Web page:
Become a jewelry maker


Wondering if you should be a jeweler? If so, start thinking about if you would enjoy fulfilling these responsibilities, if you are interested in any of the listed professions, and if you could accommodate the necessary work schedule.

Job Responsibilities

Your main responsibility as a jeweler will be to design, sell, and manufacturer jewelry items such as rings, necklaces, and earrings. You will also repair damaged items, and you might appraise precious stones and gems that are brought into your shop. This includes both examining and grading items such as diamonds. You will use metals like gold and silver, as well as precious stones such as rubies or emeralds, to create pieces of jewelry. You will have to shape the metal into the right positions and create spaces for the precious stones you will inlay. You might use wax models to help in your design or use special computer programs before you cast the metal. You will solder pieces together, insert stones, smooth rough spots and joints so that everything is polished, and use chemical baths and polishing wheels to keep jewelry looking clean. You might do repairs such as fixing broken clasps, resetting stones, or adjusting ring sizes. At the end of your repairs, or when you finish making new pieces, you will have to figure out the costs of your labor plus repairs so that you know how much to charge customers.

Different Specialties You Could Have

Becoming a jeweler isn’t as simple as just finding a job in a jewelry store. You have to decide what exactly you want to do. For example, you could be a precious metal worker and work mostly with metals like gold and silver to bend it into shape. You will have to have some knowledge of chemistry, as you may mix different alloy ingredients based on their properties. You could also be a gemologist, which is a person who examines and certifies characteristics and qualities of gems, such as sapphires and topaz. They use grading instruments, microscopes, and computer programs to help them decide the quality of different stones. You could also be a jewelry appraiser, which means you decide on how much different pieces are worth. Most people in this profession work at jewelry stores, insurance companies, appraisal firms, pawnbrokers, or auction houses. Lastly, you could be a bench maker, which means that you work store doing simple cleaning and repairs, although you may make some pieces from scratch.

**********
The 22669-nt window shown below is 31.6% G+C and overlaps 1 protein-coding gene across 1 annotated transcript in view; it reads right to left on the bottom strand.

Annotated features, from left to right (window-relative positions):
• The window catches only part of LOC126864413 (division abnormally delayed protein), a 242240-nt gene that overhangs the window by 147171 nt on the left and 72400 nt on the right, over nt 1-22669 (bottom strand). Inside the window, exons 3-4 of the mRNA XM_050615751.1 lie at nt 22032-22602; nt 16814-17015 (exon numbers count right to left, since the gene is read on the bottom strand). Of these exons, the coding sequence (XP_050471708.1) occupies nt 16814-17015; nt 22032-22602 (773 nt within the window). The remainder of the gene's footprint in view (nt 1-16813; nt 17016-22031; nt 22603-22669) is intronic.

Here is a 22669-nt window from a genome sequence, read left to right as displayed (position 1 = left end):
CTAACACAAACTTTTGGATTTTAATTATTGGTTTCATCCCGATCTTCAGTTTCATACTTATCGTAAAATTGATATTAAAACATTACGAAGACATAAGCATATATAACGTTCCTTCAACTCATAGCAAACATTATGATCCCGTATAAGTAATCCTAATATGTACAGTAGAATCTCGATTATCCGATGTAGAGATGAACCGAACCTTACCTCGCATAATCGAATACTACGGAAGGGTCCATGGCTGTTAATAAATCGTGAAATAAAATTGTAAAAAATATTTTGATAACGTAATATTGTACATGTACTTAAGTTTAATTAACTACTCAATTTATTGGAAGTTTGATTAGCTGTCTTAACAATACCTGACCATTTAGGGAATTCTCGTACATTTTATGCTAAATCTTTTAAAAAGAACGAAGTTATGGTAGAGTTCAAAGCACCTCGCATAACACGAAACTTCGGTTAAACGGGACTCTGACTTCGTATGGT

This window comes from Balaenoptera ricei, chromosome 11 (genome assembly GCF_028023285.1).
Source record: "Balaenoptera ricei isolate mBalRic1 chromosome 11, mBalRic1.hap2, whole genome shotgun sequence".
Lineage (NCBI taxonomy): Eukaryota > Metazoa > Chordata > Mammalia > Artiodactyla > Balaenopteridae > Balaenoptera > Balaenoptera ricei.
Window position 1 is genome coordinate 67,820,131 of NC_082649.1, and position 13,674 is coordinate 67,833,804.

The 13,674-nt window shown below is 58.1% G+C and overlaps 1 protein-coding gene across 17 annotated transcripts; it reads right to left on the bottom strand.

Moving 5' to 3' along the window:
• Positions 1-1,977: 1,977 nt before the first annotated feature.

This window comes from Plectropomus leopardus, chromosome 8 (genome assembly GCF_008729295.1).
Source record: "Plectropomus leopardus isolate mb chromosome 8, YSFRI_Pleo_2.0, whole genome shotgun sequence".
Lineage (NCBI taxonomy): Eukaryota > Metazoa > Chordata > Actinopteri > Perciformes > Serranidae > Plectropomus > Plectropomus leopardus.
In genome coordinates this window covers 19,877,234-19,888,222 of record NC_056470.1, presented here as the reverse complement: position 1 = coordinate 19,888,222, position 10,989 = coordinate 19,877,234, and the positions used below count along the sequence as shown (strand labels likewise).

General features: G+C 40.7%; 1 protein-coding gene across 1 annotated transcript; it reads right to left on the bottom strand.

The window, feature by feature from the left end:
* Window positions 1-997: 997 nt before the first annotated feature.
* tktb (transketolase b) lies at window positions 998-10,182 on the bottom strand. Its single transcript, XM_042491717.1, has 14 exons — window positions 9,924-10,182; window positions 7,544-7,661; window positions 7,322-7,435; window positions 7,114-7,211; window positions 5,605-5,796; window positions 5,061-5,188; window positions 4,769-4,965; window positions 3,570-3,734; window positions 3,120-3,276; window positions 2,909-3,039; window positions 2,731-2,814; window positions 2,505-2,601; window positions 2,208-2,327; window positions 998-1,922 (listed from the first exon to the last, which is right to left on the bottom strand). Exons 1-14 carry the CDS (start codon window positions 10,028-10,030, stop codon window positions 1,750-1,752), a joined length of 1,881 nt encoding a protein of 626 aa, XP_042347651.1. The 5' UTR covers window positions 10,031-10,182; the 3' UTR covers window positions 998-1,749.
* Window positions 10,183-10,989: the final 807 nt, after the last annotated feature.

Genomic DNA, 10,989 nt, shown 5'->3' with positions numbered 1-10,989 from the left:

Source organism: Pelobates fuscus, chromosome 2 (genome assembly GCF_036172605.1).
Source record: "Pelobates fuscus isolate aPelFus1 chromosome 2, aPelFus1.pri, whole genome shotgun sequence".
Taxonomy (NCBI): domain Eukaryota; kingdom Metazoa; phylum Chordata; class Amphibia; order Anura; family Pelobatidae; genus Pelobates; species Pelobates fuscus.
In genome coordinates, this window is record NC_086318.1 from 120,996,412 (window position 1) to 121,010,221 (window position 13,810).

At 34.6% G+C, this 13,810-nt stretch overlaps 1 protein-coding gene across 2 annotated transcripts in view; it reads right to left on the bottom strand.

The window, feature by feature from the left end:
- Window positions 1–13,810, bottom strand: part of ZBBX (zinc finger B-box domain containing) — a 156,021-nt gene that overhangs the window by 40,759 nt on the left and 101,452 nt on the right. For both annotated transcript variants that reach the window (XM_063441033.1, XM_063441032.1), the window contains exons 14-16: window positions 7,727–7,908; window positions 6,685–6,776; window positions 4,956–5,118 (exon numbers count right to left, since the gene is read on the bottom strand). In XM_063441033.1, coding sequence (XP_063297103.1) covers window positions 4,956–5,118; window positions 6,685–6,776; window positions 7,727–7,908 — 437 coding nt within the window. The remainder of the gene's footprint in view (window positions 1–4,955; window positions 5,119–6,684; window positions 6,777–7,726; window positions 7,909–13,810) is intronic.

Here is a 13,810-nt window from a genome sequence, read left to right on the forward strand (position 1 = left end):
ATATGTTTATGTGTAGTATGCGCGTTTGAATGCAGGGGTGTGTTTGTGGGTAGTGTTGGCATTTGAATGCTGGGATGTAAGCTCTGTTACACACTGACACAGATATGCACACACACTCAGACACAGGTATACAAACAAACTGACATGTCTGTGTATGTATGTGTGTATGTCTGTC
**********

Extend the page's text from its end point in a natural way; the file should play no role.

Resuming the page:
Work Environment and Schedule

About a third of jewelers work in jewelry stores. Smaller percentages work in jewelry manufacturing, for merchant wholesalers, or for personal goods repair and maintenance companies. Most people in the profession sit at work benches and use computers to help them create pieces. Many jewelers have varied hours, and if you become self-employed you can set your own schedule. A lot of people work weekends to take their pieces to trade shows, and those who work in retail may need to work evenings and weekends. Only 20% of jewelers work part time.


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